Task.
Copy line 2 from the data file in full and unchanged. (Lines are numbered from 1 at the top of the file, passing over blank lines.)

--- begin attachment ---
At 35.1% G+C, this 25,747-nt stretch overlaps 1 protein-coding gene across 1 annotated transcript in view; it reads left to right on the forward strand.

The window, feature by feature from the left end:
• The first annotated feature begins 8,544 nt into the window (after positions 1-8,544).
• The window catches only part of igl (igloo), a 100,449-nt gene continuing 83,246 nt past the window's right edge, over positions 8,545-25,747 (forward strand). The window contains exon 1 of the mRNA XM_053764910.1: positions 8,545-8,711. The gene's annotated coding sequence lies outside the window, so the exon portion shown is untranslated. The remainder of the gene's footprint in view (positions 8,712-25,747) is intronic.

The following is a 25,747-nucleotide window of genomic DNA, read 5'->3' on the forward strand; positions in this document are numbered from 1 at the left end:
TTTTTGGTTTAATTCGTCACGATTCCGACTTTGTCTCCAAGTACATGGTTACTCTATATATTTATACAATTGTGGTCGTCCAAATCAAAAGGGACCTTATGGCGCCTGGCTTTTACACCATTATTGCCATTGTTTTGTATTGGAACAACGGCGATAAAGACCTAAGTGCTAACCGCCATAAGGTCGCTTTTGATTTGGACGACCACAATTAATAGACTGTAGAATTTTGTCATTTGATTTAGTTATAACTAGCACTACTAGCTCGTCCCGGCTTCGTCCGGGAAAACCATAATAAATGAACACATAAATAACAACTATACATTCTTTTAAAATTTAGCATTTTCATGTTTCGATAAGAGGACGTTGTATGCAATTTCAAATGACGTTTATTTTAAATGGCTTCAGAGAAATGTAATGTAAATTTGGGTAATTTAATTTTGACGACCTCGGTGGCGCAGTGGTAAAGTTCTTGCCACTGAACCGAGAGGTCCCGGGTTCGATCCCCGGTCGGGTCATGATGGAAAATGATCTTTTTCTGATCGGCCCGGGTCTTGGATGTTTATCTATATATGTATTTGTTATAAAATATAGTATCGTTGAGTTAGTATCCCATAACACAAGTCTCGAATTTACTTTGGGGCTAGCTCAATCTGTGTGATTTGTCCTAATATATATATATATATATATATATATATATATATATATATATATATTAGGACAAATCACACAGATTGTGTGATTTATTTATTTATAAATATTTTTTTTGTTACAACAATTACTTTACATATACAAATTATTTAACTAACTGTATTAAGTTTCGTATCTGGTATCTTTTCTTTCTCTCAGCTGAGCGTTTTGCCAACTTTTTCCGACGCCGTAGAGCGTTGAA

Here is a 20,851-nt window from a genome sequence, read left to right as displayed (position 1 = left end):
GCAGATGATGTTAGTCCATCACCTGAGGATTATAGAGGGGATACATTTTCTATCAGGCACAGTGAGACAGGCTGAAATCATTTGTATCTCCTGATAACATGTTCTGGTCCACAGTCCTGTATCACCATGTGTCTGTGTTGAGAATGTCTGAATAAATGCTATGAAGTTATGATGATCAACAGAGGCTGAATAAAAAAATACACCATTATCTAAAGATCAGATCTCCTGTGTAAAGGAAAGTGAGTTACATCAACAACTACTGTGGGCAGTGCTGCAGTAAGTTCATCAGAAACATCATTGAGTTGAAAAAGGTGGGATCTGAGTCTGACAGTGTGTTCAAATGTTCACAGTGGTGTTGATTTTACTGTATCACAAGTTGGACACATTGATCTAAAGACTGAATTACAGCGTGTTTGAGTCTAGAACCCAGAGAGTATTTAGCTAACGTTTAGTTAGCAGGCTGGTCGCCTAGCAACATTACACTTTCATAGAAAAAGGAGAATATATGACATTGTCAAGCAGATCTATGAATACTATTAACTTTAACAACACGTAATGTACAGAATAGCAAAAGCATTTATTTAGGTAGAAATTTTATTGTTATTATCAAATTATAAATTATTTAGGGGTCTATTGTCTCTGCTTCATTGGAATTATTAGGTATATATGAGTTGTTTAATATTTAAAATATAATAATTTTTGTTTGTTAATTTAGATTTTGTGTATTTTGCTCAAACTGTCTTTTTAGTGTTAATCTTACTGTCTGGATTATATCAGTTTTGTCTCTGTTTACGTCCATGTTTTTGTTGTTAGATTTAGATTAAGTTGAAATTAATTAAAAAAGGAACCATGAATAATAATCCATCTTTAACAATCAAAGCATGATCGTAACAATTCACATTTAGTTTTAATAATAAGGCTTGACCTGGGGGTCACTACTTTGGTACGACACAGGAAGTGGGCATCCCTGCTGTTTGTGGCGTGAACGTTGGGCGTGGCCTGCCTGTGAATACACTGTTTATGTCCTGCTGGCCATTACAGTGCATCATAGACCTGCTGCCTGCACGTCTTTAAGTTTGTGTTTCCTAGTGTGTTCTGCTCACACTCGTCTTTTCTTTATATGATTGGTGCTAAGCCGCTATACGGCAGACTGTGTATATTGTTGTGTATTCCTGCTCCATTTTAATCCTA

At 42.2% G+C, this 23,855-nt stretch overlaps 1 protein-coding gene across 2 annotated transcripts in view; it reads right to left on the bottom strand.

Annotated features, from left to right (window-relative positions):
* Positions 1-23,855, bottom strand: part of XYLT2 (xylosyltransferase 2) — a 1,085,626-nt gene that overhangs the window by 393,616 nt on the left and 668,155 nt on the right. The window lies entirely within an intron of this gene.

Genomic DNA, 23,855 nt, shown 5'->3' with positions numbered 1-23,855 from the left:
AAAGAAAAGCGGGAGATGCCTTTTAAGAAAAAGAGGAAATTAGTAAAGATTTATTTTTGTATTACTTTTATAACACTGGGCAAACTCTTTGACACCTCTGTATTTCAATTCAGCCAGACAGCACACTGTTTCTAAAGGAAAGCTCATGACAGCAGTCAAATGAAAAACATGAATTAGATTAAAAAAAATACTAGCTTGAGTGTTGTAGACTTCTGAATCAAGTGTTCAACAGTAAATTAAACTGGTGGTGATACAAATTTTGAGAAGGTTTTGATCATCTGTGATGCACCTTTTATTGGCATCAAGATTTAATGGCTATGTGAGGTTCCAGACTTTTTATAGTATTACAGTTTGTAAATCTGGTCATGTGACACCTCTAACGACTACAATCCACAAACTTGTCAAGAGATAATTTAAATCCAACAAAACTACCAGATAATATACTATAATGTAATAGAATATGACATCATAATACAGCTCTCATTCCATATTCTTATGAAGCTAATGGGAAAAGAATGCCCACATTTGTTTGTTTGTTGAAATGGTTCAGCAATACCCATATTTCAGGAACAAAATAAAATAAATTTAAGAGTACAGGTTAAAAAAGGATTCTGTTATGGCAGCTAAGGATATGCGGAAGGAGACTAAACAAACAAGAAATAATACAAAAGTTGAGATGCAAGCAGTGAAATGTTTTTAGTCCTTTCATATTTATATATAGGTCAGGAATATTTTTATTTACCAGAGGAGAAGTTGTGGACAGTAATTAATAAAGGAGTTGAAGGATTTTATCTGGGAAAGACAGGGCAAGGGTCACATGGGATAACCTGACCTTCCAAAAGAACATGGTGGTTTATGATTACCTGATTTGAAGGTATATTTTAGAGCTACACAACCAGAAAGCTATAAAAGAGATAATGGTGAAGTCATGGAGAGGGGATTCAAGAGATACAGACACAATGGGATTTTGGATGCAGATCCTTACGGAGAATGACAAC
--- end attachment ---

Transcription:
The window, feature by feature from the left end: